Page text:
By Peter Gwynne, Inside Science – "Drive for show and putt for dough."
In the world of professional golf, this catchphrase means that a perfect drive down the middle of the fairway has little value if the golfer can't complete the hole by sinking a sinuous 10-foot putt into the cup.
As they prepare for the U.S. Open championship, starting on June 18 in Chambers Bay, Washington, players will devote at least as much practice time to reading the greens, pacing their putts, and maintaining a steady hand with what they call their "flat sticks" as they do to those 300-yard drives.
"Putting is 43 percent of the game," said Ty Waldron, director of instruction at Pelz Golf, a company that offers golf schools and clinics. "It's something that separates recreational golfers from the best in the world."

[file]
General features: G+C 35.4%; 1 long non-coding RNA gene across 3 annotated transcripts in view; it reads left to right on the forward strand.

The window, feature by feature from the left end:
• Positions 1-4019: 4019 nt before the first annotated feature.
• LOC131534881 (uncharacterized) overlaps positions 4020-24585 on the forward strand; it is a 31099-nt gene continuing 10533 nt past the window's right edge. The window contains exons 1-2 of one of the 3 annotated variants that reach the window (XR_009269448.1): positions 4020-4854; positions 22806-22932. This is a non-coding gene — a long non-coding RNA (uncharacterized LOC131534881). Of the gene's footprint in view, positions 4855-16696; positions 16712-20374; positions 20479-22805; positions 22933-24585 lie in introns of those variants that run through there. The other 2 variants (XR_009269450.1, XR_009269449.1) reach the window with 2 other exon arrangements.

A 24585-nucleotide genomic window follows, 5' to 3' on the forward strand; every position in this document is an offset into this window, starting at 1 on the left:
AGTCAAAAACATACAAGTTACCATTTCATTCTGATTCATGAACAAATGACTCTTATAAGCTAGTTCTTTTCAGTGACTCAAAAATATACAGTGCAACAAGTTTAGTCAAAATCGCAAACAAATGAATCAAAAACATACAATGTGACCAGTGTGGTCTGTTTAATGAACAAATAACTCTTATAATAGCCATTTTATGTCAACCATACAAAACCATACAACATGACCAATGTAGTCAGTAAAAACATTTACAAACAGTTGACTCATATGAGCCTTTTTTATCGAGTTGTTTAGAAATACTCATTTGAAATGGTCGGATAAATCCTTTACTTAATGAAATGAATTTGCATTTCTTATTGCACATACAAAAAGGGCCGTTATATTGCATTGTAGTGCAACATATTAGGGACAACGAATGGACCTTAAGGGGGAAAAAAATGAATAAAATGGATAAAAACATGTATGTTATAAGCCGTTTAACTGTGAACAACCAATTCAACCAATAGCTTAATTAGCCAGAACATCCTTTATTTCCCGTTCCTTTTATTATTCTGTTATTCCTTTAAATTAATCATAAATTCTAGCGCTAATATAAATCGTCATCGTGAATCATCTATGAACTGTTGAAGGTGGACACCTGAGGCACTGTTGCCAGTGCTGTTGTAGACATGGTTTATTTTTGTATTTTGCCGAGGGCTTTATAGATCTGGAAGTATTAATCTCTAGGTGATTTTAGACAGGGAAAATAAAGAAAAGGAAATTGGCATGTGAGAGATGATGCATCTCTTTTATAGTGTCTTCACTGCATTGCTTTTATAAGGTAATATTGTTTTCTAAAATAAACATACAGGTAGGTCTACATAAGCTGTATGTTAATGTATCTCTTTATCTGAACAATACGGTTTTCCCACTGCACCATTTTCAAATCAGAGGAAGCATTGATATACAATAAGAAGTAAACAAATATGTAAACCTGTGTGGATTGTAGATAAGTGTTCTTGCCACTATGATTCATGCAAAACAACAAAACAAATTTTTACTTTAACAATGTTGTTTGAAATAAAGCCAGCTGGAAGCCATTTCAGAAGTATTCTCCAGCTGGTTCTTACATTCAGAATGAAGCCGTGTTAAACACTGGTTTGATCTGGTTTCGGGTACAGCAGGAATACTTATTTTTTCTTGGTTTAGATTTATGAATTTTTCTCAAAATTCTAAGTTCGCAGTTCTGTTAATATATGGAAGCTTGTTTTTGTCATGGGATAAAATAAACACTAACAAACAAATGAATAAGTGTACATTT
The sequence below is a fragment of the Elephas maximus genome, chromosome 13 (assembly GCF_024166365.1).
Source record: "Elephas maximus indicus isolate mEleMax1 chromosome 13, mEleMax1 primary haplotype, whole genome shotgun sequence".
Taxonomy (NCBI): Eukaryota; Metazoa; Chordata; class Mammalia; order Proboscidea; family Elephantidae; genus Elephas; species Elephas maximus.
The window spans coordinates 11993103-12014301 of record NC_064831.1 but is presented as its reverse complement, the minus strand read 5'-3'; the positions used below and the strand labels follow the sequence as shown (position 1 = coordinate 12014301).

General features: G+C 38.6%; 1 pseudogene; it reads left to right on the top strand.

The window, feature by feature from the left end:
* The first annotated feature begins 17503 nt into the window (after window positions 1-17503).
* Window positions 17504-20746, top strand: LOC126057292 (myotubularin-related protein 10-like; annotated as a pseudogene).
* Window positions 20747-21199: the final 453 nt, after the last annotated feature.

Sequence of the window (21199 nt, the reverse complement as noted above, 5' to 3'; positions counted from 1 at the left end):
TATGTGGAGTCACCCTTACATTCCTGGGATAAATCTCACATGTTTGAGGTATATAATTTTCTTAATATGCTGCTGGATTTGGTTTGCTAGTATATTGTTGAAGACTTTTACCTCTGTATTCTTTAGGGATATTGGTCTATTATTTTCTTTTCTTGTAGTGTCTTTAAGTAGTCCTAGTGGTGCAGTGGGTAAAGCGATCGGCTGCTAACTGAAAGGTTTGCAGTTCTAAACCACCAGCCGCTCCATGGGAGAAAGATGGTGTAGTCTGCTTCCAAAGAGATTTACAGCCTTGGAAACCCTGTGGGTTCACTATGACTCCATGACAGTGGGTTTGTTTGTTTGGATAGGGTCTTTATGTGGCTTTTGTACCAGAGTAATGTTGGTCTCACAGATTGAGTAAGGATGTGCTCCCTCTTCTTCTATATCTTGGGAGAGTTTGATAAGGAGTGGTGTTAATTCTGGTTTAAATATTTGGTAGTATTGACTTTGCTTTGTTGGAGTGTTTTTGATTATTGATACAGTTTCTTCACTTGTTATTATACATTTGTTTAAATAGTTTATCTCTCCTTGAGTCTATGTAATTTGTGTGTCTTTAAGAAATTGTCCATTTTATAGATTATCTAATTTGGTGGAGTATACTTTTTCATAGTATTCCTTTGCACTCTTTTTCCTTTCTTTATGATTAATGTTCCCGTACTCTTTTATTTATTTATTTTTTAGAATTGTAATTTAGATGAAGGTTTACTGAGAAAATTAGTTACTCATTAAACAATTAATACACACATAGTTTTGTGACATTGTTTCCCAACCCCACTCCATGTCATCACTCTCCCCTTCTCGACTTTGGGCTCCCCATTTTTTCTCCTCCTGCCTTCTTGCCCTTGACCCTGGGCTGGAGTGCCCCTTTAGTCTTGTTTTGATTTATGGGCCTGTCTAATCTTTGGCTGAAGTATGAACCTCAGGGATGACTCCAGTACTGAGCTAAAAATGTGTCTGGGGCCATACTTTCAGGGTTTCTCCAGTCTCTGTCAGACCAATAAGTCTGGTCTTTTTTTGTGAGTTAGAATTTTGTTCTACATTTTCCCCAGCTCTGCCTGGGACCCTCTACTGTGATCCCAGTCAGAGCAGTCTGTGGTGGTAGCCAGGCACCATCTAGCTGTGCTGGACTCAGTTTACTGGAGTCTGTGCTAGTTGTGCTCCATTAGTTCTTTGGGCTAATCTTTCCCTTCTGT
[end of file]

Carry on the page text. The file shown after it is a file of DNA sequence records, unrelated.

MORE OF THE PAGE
In recent years several studies have revealed the underlying scientific principles of good putting. Elite and weekend golfers alike can use the principles to improve their chances of sinking those tricky 10-footers.
Robert Grober, a former physics professor at Yale University in New Haven, Connecticut, who says he "studies golf as a hobby," has expanded on the well-known axiom that putters should aim for a point just beyond the hole.
“Don’t just look at the putt at hand,” he advised. “Take a step to the left and another to the right, and look at the putts from those points. You’ll note that the lines meet above the hole.”
The lines from an ensemble of putts, he added, form a diamond area beyond the hole. That’s the aiming area for the putt. Just as the hole looks smaller as the distance from it increases, the size of the diamond becomes smaller as the length of the putt increases.
Grober also analyzed an observation that the stroke of really great putters moves twice as far on the backswing as the downswing. From the physics point of view, he said, the stroke "can be described as the motion of a pendulum driven at twice its natural frequency."
Practically, he said, swinging resonantly means using the same force for the backswing as for the downswing.